Secondly, we must decouple economic growth from greenhouse gas emissions, while considering national circumstances and the principle of common but differentiated responsibilities and respective capabilities (CBDR-RC)
CBDR-RC acknowledges the different capabilities and differing responsibilities of individual countries in addressing climate change. He said the G20 members must hold a special responsibility towards the ocean, as they are all coastal countries and are cumulatively responsible for 45 per cent of the world’s coastlines and over 21 per cent of exclusive economic zones. The members of the G20 are Argentina, Australia, Brazil, Canada, China, France, Germany, India, Indonesia, Italy, Japan, Republic of Korea, Mexico, Russia, Saudi Arabia, South Africa, Turkey, the United Kingdom, the United States, and the European Union.
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(Except for the headline, this story has not been edited by NDTV staff and is published from a syndicated feed.)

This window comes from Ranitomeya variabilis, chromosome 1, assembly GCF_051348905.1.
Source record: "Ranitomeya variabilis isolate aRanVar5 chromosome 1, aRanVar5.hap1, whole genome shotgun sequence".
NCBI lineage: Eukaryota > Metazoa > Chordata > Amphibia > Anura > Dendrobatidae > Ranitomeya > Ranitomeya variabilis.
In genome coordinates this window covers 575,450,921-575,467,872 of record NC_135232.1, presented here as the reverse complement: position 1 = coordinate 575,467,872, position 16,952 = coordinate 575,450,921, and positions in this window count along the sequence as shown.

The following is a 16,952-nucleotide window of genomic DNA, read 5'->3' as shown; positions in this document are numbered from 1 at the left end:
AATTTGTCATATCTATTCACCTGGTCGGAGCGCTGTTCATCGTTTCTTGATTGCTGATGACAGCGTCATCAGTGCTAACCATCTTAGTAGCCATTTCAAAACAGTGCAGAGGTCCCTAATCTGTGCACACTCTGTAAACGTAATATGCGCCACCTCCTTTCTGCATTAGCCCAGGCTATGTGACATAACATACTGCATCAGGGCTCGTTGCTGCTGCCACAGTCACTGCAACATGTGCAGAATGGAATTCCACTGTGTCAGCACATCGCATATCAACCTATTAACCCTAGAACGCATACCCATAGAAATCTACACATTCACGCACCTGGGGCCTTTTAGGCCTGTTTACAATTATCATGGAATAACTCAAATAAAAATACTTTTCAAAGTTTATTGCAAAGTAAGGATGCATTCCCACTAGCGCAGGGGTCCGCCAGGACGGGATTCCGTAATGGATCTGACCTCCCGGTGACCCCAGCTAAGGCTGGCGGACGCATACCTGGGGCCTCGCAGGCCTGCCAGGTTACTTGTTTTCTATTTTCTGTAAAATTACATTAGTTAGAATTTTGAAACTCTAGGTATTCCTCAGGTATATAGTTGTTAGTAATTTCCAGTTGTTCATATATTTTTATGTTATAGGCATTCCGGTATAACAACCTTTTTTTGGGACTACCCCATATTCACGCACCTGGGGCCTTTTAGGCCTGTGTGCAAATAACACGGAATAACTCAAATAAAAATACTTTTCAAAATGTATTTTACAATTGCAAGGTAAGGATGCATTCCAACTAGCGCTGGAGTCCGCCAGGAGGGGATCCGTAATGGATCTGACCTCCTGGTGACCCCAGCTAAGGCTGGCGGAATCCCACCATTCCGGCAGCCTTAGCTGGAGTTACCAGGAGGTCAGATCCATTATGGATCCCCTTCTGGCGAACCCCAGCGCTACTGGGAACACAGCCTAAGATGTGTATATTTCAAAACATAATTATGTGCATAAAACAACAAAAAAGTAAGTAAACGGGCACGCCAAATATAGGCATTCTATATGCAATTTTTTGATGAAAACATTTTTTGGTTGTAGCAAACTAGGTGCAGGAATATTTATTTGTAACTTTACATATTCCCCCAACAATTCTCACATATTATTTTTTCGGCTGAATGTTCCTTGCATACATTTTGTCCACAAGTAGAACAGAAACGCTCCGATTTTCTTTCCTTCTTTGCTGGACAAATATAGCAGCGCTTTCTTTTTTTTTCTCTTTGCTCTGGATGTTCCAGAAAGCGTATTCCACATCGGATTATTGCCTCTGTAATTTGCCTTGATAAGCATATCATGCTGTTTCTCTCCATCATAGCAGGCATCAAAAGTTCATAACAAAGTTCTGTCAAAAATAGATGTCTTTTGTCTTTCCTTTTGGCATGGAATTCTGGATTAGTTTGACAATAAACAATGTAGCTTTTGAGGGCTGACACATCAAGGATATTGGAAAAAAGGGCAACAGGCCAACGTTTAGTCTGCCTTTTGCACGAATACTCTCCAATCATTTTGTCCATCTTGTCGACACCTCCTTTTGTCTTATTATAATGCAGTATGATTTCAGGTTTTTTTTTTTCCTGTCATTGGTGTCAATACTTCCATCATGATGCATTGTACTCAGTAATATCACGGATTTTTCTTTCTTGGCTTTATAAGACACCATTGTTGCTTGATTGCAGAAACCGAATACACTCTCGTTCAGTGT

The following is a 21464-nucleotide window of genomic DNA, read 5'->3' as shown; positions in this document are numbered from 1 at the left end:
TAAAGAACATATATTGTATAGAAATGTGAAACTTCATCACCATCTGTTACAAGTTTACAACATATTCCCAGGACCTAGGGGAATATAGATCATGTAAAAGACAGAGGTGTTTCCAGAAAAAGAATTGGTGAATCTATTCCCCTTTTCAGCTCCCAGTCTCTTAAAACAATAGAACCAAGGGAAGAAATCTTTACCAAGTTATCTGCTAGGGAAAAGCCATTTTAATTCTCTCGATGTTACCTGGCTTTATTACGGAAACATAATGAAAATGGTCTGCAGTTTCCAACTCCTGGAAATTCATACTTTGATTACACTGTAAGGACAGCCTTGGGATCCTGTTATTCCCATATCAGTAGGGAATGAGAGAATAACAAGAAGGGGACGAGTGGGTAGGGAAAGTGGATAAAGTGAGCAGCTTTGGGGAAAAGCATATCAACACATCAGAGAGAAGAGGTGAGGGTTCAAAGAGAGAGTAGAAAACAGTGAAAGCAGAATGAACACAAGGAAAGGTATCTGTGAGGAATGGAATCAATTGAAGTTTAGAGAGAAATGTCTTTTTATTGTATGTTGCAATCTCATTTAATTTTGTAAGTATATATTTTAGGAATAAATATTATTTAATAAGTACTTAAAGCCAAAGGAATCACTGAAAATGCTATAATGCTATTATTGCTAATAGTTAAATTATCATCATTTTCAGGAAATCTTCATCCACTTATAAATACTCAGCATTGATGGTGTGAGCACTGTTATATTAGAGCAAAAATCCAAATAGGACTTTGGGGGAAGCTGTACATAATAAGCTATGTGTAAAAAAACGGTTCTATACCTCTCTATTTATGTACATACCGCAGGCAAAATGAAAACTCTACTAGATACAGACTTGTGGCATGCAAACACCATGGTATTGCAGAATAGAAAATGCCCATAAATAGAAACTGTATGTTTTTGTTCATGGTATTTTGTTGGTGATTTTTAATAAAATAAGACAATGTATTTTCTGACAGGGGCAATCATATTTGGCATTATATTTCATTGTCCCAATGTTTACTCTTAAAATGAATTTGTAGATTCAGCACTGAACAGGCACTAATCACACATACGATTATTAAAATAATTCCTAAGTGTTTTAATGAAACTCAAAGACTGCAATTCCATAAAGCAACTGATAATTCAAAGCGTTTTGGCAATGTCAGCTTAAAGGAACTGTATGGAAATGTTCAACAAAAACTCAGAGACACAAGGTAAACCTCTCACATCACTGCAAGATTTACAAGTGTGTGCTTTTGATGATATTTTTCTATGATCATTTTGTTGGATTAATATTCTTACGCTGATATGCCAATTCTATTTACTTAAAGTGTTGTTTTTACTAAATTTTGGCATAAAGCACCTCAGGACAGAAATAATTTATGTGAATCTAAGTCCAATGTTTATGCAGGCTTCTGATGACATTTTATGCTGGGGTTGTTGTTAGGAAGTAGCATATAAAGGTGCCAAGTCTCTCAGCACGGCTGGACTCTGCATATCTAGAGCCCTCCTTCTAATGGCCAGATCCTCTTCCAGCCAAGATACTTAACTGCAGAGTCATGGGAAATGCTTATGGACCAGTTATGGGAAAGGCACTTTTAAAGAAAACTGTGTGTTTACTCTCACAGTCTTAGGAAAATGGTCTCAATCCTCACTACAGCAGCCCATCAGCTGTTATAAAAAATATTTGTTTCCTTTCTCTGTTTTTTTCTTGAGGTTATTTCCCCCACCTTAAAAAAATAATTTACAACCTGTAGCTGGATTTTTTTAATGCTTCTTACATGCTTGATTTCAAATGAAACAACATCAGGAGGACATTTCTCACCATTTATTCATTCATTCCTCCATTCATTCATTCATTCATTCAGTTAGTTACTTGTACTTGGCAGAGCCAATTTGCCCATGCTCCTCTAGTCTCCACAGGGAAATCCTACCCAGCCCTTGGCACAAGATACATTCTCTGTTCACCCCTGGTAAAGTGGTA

NDTV – Dettol have been working towards a clean and healthy India since 2014 via the Banega Swachh India initiative, which is helmed by Campaign Ambassador Amitabh Bachchan. The campaign aims to highlight the inter-dependency of humans and the environment, and of humans on one another with the focus on One Health, One Planet, One Future – Leaving No One Behind. It stresses on the need to take care of, and consider, everyone’s health in India – especially vulnerable communities – the LGBTQ population, indigenous people, India’s different tribes, ethnic and linguistic minorities, people with disabilities, migrants, geographically remote populations, gender and sexual minorities. In wake of the current COVID-19 pandemic, the need for WASH (Water, Sanitation and Hygiene) is reaffirmed as handwashing is one of the ways to prevent Coronavirus infection and other diseases. The campaign will continue to raise awareness on the same along with focussing on the importance of nutrition and healthcare for women and children, fight malnutrition, mental wellbeing, self care, science and health, adolescent health & gender awareness. Along with the health of people, the campaign has realised the need to also take care of the health of the eco-system. Our environment is fragile due to human activity, which is not only over-exploiting available resources, but also generating immense pollution as a result of using and extracting those resources. The imbalance has also led to immense biodiversity loss that has caused one of the biggest threats to human survival – climate change. It has now been described as a “code red for humanity.” The campaign will continue to cover issues like air pollution, waste management, plastic ban, manual scavenging and sanitation workers and menstrual hygiene. Banega Swasth India will also be taking forward the dream of Swasth Bharat, the campaign feels that only a Swachh or clean India where toilets are used and open defecation free (ODF) status achieved as part of the Swachh Bharat Abhiyan launched by Prime Minister Narendra Modi in 2014, can eradicate diseases like diahorrea and the country can become a Swasth or healthy India.